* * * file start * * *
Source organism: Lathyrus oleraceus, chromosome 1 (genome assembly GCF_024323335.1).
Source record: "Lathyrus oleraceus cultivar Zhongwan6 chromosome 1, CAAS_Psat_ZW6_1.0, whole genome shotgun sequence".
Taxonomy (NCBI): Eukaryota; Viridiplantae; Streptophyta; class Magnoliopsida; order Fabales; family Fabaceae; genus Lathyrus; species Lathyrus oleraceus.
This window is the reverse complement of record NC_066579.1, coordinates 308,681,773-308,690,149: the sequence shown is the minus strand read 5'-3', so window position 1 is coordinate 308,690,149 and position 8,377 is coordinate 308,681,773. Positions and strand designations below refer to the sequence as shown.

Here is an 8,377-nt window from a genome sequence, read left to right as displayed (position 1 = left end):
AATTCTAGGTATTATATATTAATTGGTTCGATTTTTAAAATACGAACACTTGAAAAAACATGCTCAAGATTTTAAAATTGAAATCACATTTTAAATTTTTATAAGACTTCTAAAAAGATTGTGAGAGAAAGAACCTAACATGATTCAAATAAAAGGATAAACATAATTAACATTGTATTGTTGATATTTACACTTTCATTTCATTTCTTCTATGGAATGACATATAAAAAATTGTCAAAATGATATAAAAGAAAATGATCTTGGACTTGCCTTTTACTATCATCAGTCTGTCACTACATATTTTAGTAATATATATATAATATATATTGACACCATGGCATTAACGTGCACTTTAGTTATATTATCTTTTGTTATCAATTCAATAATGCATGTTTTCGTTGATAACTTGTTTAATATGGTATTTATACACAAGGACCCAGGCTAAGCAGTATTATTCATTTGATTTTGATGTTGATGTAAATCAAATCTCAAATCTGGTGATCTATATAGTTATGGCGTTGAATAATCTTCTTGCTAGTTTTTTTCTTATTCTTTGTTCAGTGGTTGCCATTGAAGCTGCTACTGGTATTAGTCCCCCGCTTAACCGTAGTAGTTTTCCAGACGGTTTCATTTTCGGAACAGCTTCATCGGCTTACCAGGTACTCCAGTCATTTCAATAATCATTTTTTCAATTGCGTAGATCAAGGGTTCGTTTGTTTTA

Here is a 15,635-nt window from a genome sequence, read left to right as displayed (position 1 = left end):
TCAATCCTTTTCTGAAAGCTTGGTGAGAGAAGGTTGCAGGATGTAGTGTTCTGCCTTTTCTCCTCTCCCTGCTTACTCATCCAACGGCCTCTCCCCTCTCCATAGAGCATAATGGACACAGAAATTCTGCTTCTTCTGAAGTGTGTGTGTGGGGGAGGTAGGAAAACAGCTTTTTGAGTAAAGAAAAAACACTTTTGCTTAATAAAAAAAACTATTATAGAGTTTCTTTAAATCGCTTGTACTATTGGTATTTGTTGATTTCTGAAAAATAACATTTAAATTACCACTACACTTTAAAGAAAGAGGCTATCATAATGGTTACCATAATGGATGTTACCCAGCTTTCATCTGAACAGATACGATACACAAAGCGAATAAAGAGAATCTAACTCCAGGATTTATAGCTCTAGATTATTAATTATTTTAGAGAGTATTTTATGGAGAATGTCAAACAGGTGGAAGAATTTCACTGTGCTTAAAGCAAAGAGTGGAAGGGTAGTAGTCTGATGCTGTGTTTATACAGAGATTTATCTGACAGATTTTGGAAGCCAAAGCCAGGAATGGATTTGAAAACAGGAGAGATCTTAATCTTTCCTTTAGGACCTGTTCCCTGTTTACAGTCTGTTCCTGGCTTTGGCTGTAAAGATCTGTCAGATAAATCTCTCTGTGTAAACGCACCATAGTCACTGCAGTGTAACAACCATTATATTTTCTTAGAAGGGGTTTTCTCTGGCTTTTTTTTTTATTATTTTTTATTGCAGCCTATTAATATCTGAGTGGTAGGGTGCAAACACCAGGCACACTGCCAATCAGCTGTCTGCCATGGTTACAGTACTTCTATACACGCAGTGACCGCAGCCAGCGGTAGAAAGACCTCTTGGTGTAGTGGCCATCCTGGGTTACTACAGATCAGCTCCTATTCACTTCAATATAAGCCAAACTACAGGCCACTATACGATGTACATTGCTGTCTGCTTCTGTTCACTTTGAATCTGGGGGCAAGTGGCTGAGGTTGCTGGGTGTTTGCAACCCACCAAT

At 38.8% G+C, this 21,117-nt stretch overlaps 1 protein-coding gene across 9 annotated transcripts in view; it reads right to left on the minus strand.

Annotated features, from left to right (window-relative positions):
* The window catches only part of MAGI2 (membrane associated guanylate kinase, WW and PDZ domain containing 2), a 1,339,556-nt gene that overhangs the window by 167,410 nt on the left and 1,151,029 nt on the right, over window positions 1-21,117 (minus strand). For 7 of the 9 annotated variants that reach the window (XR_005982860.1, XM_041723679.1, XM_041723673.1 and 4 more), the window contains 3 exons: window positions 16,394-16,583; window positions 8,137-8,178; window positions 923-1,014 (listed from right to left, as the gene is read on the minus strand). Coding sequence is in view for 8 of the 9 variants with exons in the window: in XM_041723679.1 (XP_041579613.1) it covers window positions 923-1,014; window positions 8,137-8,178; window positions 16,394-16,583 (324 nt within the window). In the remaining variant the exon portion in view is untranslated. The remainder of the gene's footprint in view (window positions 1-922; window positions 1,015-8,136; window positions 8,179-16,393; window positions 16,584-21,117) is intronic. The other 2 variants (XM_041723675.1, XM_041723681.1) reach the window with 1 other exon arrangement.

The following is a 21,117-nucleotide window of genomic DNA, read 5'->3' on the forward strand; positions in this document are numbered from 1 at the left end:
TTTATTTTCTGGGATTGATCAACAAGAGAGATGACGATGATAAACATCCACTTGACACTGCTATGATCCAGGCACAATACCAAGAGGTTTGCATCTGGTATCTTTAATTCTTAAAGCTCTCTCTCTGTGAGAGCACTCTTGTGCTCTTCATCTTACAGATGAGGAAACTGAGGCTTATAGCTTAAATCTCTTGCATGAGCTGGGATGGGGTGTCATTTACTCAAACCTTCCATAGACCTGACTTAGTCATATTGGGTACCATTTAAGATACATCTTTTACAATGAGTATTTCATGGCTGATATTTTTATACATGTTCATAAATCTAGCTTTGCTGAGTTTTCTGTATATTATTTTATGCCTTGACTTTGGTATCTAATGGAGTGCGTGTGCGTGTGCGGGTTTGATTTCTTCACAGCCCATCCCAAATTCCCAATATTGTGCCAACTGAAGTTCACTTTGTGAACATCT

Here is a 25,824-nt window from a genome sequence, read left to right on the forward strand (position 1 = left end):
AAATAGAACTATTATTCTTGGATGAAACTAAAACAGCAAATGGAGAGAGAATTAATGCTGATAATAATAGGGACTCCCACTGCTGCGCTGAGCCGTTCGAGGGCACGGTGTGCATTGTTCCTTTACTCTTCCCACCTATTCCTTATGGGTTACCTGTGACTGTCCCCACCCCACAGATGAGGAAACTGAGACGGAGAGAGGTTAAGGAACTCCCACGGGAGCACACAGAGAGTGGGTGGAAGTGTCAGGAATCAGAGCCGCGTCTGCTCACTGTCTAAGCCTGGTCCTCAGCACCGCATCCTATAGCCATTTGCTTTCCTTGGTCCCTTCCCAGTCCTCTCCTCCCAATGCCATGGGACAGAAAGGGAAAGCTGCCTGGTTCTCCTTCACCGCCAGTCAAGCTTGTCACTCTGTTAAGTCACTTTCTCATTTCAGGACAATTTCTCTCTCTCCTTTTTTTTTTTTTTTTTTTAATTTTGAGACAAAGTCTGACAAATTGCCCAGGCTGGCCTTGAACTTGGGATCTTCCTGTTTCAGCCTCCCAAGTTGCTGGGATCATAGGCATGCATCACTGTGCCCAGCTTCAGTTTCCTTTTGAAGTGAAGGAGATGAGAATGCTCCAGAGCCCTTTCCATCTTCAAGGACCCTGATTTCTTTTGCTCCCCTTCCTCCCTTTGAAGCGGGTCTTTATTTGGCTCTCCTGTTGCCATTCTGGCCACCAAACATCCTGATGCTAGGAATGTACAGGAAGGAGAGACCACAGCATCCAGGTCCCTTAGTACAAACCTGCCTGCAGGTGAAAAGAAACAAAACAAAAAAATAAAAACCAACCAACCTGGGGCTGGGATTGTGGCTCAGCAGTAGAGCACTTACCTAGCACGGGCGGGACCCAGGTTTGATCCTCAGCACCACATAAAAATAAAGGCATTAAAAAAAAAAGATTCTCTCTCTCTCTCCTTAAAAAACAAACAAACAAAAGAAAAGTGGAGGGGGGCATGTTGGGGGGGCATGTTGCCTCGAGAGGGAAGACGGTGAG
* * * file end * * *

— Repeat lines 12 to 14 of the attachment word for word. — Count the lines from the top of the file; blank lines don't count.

The following is a 21,117-nucleotide window of genomic DNA, read 5'->3' on the forward strand; positions in this document are numbered from 1 at the left end:
TTTATTTTCTGGGATTGATCAACAAGAGAGATGACGATGATAAACATCCACTTGACACTGCTATGATCCAGGCACAATACCAAGAGGTTTGCATCTGGTATCTTTAATTCTTAAAGCTCTCTCTCTGTGAGAGCACTCTTGTGCTCTTCATCTTACAGATGAGGAAACTGAGGCTTATAGCTTAAATCTCTTGCATGAGCTGGGATGGGGTGTCATTTACTCAAACCTTCCATAGACCTGACTTAGTCATATTGGGTACCATTTAAGATACATCTTTTACAATGAGTATTTCATGGCTGATATTTTTATACATGTTCATAAATCTAGCTTTGCTGAGTTTTCTGTATATTATTTTATGCCTTGACTTTGGTATCTAATGGAGTGCGTGTGCGTGTGCGGGTTTGATTTCTTCACAGCCCATCCCAAATTCCCAATATTGTGCCAACTGAAGTTCACTTTGTGAACATCT

Here is a 25,824-nt window from a genome sequence, read left to right on the forward strand (position 1 = left end):